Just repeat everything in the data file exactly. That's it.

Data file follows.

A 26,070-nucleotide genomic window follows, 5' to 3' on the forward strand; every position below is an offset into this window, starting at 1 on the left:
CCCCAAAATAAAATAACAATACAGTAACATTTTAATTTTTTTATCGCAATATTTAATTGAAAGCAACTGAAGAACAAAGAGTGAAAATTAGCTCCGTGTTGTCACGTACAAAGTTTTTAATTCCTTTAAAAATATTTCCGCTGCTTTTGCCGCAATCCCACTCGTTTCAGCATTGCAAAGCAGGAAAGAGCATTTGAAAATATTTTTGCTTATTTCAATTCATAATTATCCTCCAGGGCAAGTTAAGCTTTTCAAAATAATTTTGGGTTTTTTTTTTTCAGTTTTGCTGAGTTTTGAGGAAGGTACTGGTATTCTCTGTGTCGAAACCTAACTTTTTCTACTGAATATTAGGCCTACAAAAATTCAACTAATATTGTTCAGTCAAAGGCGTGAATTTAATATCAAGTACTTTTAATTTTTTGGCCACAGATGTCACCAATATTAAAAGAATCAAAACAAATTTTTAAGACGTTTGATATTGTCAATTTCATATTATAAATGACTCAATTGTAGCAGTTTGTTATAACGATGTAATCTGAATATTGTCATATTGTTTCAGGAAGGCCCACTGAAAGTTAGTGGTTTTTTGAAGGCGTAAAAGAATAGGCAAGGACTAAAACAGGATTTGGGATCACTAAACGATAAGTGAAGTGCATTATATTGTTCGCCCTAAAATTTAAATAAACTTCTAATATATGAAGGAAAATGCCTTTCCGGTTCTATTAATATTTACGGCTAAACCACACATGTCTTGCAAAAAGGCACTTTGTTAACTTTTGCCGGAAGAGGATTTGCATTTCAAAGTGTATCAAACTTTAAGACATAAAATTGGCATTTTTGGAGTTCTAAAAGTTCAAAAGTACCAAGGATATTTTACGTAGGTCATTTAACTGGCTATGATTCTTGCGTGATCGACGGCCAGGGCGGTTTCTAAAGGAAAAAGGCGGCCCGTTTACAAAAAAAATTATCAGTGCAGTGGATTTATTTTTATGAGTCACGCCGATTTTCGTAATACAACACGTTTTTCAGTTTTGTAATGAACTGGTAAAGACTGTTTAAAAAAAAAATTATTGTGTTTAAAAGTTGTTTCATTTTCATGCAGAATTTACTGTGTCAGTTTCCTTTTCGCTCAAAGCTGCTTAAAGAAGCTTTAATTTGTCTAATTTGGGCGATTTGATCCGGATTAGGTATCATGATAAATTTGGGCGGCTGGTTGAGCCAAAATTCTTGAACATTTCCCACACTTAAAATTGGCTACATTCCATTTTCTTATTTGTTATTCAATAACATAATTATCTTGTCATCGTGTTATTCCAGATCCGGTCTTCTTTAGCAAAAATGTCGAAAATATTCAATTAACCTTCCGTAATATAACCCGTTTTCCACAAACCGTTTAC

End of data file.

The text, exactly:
A 26,070-nucleotide genomic window follows, 5' to 3' on the forward strand; every position below is an offset into this window, starting at 1 on the left:
CCCCAAAATAAAATAACAATACAGTAACATTTTAATTTTTTTATCGCAATATTTAATTGAAAGCAACTGAAGAACAAAGAGTGAAAATTAGCTCCGTGTTGTCACGTACAAAGTTTTTAATTCCTTTAAAAATATTTCCGCTGCTTTTGCCGCAATCCCACTCGTTTCAGCATTGCAAAGCAGGAAAGAGCATTTGAAAATATTTTTGCTTATTTCAATTCATAATTATCCTCCAGGGCAAGTTAAGCTTTTCAAAATAATTTTGGGTTTTTTTTTTTCAGTTTTGCTGAGTTTTGAGGAAGGTACTGGTATTCTCTGTGTCGAAACCTAACTTTTTCTACTGAATATTAGGCCTACAAAAATTCAACTAATATTGTTCAGTCAAAGGCGTGAATTTAATATCAAGTACTTTTAATTTTTTGGCCACAGATGTCACCAATATTAAAAGAATCAAAACAAATTTTTAAGACGTTTGATATTGTCAATTTCATATTATAAATGACTCAATTGTAGCAGTTTGTTATAACGATGTAATCTGAATATTGTCATATTGTTTCAGGAAGGCCCACTGAAAGTTAGTGGTTTTTTGAAGGCGTAAAAGAATAGGCAAGGACTAAAACAGGATTTGGGATCACTAAACGATAAGTGAAGTGCATTATATTGTTCGCCCTAAAATTTAAATAAACTTCTAATATATGAAGGAAAATGCCTTTCCGGTTCTATTAATATTTACGGCTAAACCACACATGTCTTGCAAAAAGGCACTTTGTTAACTTTTGCCGGAAGAGGATTTGCATTTCAAAGTGTATCAAACTTTAAGACATAAAATTGGCATTTTTGGAGTTCTAAAAGTTCAAAAGTACCAAGGATATTTTACGTAGGTCATTTAACTGGCTATGATTCTTGCGTGATCGACGGCCAGGGCGGTTTCTAAAGGAAAAAGGCGGCCCGTTTACAAAAAAAATTATCAGTGCAGTGGATTTATTTTTATGAGTCACGCCGATTTTCGTAATACAACACGTTTTTCAGTTTTGTAATGAACTGGTAAAGACTGTTTAAAAAAAAAATTATTGTGTTTAAAAGTTGTTTCATTTTCATGCAGAATTTACTGTGTCAGTTTCCTTTTCGCTCAAAGCTGCTTAAAGAAGCTTTAATTTGTCTAATTTGGGCGATTTGATCCGGATTAGGTATCATGATAAATTTGGGCGGCTGGTTGAGCCAAAATTCTTGAACATTTCCCACACTTAAAATTGGCTACATTCCATTTTCTTATTTGTTATTCAATAACATAATTATCTTGTCATCGTGTTATTCCAGATCCGGTCTTCTTTAGCAAAAATGTCGAAAATATTCAATTAACCTTCCGTAATATAACCCGTTTTCCACAAACCGTTTAC